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NDSU Extension Service Awarded Folic Acid Grant

The NDSU Extension Service will receive a grant to spread the message that consuming folic acid can help prevent birth defects.

The Dakota Medical Foundation has awarded the North Dakota State University Extension Service a $10,000 grant to improve women’s knowledge of folic acid and its role in preventing birth defects.

The NDSU Extension Service and North Dakota Folic Acid/Healthy Pregnancy Task Force plan to educate women of childbearing age about folic acid through multiple avenues, including public service announcements, classes, brochures, table tents, bookmarks and a Web site (http://www.ndsu.edu/healthypregnancy). This educational effort will be based on the messages in the national Centers for Disease Control and Prevention’s “Ready or Not” campaign.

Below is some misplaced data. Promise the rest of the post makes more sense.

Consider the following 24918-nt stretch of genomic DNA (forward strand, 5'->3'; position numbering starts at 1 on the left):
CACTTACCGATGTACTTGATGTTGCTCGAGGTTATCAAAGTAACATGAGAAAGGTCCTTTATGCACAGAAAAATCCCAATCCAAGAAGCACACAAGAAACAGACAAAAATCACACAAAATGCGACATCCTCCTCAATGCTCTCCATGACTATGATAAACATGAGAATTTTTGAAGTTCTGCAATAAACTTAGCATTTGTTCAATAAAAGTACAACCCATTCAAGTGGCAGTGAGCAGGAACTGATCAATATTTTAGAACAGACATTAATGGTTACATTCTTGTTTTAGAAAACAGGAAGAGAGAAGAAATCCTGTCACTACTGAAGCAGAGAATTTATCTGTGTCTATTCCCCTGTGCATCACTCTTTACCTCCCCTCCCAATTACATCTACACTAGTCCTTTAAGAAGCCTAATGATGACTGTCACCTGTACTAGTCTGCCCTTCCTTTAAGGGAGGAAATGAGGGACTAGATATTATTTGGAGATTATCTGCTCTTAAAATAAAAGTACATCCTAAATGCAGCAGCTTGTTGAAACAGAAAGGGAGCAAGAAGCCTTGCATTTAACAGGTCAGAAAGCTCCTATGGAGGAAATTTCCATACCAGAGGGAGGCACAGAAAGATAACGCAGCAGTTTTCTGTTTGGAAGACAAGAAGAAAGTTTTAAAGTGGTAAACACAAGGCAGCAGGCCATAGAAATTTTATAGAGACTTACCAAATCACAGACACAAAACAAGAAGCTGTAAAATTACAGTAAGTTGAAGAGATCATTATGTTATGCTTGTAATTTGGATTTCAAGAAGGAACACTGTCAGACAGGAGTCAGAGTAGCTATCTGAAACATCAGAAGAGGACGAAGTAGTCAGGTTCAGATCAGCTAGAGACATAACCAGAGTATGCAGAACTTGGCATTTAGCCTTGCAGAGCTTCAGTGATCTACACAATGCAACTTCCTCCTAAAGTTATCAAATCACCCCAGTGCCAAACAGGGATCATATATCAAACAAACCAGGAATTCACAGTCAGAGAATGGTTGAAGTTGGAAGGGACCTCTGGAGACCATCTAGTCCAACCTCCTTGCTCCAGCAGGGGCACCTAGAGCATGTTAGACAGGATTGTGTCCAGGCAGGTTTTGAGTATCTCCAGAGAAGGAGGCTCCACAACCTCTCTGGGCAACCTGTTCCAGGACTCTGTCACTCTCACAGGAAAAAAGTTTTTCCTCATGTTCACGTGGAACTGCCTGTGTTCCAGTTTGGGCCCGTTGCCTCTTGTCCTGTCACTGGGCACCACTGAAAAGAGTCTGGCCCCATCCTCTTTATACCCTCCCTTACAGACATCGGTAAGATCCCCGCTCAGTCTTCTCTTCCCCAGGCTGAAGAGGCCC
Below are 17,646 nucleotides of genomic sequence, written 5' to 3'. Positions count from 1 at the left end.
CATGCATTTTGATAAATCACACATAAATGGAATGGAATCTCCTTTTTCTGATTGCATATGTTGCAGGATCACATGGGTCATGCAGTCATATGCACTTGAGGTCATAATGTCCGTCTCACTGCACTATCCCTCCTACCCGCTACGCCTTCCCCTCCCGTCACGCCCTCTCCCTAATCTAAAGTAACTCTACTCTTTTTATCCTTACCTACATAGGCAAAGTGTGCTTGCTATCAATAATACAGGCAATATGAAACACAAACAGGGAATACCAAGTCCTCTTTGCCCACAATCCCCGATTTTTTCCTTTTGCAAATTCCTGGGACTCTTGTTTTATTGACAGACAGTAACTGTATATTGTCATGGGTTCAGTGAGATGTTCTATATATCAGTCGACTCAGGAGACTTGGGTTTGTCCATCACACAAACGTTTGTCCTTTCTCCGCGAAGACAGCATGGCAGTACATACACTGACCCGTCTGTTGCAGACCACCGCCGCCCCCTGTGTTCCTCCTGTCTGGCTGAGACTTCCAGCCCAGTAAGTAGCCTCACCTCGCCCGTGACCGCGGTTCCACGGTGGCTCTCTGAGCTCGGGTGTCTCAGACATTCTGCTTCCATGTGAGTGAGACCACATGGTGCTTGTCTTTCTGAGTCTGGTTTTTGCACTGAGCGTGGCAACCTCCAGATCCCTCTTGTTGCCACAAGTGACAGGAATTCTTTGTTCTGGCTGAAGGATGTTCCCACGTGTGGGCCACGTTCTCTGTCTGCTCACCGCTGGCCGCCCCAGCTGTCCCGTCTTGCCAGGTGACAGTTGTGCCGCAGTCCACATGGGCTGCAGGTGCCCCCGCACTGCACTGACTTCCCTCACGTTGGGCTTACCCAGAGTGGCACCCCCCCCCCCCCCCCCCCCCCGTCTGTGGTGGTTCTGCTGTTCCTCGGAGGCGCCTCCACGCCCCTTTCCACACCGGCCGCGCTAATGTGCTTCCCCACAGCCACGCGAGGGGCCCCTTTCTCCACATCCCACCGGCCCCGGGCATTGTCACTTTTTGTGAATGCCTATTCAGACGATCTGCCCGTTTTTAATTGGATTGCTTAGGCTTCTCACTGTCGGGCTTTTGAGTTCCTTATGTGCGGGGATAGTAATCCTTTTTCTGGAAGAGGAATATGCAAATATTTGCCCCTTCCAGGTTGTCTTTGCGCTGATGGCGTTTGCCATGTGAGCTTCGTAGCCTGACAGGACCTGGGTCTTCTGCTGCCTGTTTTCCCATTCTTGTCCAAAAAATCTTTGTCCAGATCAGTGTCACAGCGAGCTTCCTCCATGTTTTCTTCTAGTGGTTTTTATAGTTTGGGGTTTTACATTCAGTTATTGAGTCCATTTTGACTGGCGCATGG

The statewide task force promotes the message that consuming 400 micrograms of folic acid a day can prevent up to 70 percent of the birth defects of the brain and spine. Folic acid is a B vitamin the body needs to make healthy cells

“We are pleased to receive this grant funding because it will help us reach thousands of women with this important health message,” says Julie Garden-Robinson, food and nutrition specialist with the NDSU Extension Service.

The Fargo-based Dakota Medical Foundation focuses its efforts on improving health and access to medical dental care in the region, especially for children. Since 1996, the foundation has invested more than $32 million in 299 nonprofit organizations in the area.

NDSU Agriculture Communication

Source:Julie Garden-Robinson, (701) 231-7187, julie.garden-robinson@ndsu.edu
Editor:Ellen Crawford, (701) 231-5391, ellen.crawford@ndsu.edu
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